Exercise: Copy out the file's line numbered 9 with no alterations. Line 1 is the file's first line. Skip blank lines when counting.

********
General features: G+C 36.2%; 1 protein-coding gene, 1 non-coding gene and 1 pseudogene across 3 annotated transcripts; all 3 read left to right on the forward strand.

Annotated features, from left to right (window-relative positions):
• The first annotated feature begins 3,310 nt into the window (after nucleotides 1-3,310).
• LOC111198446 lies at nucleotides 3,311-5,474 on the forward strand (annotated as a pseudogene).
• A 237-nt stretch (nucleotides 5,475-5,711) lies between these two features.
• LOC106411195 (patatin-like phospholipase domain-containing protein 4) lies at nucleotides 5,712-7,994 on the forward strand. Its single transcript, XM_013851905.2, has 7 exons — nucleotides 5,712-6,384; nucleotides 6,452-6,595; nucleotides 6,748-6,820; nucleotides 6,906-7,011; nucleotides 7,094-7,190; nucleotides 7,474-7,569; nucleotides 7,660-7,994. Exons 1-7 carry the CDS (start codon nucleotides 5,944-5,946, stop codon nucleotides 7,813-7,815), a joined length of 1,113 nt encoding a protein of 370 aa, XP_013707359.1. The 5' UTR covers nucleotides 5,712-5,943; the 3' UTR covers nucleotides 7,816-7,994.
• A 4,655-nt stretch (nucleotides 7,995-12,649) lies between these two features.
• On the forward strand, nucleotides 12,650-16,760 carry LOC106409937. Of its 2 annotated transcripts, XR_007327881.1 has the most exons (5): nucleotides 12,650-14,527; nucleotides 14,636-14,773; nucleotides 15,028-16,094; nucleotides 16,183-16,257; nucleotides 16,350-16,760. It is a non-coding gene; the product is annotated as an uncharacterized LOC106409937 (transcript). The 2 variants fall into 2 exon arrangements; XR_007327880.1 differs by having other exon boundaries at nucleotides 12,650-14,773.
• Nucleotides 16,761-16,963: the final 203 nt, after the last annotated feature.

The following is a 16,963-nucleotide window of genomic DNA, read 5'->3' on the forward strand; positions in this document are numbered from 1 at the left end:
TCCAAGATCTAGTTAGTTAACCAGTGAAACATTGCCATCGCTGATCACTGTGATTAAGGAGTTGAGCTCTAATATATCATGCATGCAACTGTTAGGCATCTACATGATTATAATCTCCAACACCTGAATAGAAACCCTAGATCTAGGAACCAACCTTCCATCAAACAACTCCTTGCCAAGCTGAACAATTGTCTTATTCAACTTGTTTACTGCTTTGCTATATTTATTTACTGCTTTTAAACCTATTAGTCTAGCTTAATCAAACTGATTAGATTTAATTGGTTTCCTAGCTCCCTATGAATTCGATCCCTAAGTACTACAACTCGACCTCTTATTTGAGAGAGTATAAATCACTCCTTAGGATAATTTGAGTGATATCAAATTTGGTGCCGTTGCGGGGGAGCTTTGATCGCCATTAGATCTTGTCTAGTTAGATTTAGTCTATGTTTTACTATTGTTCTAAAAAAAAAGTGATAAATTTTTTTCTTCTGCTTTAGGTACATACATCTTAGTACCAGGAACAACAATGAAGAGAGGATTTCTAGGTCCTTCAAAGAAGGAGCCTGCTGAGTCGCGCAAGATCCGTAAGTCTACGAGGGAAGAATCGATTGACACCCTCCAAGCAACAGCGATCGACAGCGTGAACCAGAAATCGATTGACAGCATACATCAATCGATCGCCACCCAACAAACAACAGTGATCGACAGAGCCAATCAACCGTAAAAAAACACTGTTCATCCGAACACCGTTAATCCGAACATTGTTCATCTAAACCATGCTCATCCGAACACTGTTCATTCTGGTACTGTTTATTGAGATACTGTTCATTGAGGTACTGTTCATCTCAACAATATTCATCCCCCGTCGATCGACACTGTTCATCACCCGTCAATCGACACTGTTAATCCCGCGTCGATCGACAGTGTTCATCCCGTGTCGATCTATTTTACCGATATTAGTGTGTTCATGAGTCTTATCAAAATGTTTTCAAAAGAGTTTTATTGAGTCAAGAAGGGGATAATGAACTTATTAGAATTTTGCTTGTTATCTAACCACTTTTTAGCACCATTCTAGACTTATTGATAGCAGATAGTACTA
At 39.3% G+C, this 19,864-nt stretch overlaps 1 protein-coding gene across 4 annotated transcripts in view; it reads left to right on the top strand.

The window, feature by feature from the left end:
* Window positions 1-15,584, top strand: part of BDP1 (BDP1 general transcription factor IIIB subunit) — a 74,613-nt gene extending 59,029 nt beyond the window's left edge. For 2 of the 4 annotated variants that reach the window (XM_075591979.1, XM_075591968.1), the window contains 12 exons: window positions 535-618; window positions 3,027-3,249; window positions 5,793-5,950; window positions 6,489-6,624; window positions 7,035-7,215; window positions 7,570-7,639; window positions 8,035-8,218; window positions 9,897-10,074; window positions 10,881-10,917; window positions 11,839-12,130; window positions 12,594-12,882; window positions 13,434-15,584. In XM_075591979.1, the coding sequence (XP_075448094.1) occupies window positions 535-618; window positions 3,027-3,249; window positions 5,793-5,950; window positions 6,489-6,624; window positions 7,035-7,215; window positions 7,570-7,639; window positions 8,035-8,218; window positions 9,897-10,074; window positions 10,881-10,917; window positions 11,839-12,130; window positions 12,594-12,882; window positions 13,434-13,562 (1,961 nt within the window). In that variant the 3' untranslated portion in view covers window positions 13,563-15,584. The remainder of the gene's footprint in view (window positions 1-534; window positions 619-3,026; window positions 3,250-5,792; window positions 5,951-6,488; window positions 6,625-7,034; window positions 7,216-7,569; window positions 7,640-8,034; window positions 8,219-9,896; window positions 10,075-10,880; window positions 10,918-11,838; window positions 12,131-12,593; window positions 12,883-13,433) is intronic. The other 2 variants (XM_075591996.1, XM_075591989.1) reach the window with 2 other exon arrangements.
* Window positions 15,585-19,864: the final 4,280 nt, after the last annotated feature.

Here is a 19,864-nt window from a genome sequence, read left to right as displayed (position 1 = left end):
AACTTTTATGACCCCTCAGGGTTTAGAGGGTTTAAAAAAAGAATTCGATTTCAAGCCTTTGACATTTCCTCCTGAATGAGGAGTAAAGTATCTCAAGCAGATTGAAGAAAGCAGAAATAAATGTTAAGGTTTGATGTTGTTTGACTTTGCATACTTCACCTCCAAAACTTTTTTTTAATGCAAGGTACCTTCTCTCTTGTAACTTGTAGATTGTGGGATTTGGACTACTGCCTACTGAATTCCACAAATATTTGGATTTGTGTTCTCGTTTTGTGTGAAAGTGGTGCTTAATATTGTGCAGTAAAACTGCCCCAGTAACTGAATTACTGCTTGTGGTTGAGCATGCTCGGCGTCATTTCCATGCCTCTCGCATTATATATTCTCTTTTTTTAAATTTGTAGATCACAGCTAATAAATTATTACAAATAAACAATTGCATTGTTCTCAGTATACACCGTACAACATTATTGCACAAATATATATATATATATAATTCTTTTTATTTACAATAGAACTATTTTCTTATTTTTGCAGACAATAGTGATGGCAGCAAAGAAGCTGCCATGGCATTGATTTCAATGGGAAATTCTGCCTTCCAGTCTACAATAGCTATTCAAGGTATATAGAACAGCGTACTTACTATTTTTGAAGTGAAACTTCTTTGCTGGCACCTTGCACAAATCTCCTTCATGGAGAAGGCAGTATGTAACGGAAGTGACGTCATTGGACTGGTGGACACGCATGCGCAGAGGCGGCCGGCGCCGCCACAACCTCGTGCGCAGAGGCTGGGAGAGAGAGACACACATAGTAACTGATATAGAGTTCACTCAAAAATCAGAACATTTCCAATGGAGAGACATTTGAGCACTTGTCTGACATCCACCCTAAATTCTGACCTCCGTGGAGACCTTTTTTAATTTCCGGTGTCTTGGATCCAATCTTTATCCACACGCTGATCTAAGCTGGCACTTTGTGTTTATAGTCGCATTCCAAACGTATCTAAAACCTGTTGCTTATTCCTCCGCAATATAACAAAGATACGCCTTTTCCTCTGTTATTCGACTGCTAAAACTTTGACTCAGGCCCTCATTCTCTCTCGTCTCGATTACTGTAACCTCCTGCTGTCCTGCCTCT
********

• Nucleotides 16,761-16,963: the final 203 nt, after the last annotated feature.